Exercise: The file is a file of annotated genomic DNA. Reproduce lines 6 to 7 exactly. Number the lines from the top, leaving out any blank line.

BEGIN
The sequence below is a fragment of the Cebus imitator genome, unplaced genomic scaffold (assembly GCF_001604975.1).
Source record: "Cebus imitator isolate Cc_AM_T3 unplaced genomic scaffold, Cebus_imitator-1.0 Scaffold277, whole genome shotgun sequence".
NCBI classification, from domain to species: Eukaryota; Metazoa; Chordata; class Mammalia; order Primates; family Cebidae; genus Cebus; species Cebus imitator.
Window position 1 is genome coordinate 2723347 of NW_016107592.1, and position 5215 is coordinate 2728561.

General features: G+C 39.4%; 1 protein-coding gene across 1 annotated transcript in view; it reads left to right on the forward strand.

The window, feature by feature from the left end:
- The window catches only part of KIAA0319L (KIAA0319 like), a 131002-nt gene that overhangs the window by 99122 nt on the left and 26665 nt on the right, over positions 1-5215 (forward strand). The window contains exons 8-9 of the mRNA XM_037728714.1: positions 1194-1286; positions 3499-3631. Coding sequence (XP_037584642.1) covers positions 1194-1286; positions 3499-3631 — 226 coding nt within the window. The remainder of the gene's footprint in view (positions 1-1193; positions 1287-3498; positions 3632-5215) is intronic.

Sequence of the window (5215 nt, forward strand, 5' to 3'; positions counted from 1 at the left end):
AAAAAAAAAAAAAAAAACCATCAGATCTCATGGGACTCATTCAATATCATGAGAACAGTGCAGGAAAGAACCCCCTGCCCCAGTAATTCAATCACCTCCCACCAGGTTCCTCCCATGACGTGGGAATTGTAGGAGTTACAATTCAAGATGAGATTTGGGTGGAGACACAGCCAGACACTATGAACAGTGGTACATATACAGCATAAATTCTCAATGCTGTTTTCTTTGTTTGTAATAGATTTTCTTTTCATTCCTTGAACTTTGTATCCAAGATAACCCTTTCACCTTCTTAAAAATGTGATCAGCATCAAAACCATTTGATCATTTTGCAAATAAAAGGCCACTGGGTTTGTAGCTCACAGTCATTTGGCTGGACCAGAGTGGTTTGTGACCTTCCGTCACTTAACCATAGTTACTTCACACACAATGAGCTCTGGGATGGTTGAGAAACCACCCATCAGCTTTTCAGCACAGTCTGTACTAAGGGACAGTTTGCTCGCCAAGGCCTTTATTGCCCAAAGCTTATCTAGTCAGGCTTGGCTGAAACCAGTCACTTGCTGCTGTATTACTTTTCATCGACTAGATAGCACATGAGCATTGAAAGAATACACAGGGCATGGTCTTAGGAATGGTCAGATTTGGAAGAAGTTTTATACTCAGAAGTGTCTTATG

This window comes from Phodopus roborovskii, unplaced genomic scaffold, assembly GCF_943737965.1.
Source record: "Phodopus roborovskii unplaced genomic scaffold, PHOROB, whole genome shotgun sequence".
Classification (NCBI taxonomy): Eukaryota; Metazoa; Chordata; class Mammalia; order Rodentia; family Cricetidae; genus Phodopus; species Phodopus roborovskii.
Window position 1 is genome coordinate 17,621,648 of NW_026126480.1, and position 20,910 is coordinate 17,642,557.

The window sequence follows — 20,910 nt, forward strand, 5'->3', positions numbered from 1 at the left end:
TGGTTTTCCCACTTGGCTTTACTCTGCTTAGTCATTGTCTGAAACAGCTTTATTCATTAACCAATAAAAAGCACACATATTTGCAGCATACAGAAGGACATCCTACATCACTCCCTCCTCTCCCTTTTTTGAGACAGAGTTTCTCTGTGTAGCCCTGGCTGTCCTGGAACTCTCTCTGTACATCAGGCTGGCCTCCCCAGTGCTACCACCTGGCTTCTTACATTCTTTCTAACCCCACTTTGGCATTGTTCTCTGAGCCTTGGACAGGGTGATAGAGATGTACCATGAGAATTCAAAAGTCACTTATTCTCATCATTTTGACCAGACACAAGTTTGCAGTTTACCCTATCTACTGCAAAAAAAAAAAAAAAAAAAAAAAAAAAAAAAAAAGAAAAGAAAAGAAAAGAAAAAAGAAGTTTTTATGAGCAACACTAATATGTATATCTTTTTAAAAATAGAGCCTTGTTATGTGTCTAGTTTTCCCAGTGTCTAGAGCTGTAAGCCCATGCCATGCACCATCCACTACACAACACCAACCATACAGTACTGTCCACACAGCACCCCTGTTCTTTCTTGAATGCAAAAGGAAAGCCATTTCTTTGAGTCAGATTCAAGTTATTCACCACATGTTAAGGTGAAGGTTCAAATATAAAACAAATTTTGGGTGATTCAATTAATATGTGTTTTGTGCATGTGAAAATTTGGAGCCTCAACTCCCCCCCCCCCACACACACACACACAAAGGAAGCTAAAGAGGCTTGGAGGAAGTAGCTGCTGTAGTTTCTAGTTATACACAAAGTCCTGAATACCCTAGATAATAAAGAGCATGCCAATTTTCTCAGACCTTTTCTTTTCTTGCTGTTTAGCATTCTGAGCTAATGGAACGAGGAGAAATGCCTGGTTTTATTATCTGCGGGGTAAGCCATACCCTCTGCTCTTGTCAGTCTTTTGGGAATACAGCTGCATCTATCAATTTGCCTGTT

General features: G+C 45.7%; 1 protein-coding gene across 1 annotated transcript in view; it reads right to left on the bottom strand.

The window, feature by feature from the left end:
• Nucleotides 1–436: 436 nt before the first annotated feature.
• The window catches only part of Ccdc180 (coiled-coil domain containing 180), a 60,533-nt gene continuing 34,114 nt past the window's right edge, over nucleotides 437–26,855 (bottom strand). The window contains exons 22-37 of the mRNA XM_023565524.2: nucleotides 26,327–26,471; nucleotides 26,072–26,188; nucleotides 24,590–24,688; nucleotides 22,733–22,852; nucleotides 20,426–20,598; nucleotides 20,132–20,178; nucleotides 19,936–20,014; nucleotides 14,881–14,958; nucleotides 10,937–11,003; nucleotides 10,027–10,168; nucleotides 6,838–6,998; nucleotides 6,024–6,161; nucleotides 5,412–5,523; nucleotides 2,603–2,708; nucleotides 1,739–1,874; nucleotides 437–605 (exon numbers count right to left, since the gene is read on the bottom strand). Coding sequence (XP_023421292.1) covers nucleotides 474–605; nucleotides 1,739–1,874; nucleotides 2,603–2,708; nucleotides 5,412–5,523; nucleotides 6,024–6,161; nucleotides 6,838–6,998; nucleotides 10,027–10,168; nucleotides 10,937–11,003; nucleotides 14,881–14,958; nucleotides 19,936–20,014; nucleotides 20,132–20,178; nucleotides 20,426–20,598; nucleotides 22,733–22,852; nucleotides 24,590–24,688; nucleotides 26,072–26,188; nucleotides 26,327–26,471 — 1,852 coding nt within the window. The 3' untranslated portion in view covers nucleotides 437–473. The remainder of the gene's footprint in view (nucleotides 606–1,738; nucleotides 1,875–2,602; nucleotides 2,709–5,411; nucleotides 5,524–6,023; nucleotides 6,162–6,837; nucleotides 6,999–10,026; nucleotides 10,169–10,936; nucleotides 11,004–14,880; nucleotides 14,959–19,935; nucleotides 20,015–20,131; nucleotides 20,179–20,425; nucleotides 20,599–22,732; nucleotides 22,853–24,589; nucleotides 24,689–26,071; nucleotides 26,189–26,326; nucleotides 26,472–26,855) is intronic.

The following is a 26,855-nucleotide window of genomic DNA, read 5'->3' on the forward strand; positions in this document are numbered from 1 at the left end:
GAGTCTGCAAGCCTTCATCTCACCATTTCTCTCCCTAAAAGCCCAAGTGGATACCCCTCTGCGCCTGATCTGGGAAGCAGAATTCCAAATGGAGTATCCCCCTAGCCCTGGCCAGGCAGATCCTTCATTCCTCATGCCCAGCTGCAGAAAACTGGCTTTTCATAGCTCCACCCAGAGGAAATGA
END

The window, feature by feature from the left end:
- The window catches only part of KIAA0319L (KIAA0319 like), a 131002-nt gene that overhangs the window by 99122 nt on the left and 26665 nt on the right, over positions 1-5215 (forward strand). The window contains exons 8-9 of the mRNA XM_037728714.1: positions 1194-1286; positions 3499-3631. Coding sequence (XP_037584642.1) covers positions 1194-1286; positions 3499-3631 — 226 coding nt within the window. The remainder of the gene's footprint in view (positions 1-1193; positions 1287-3498; positions 3632-5215) is intronic.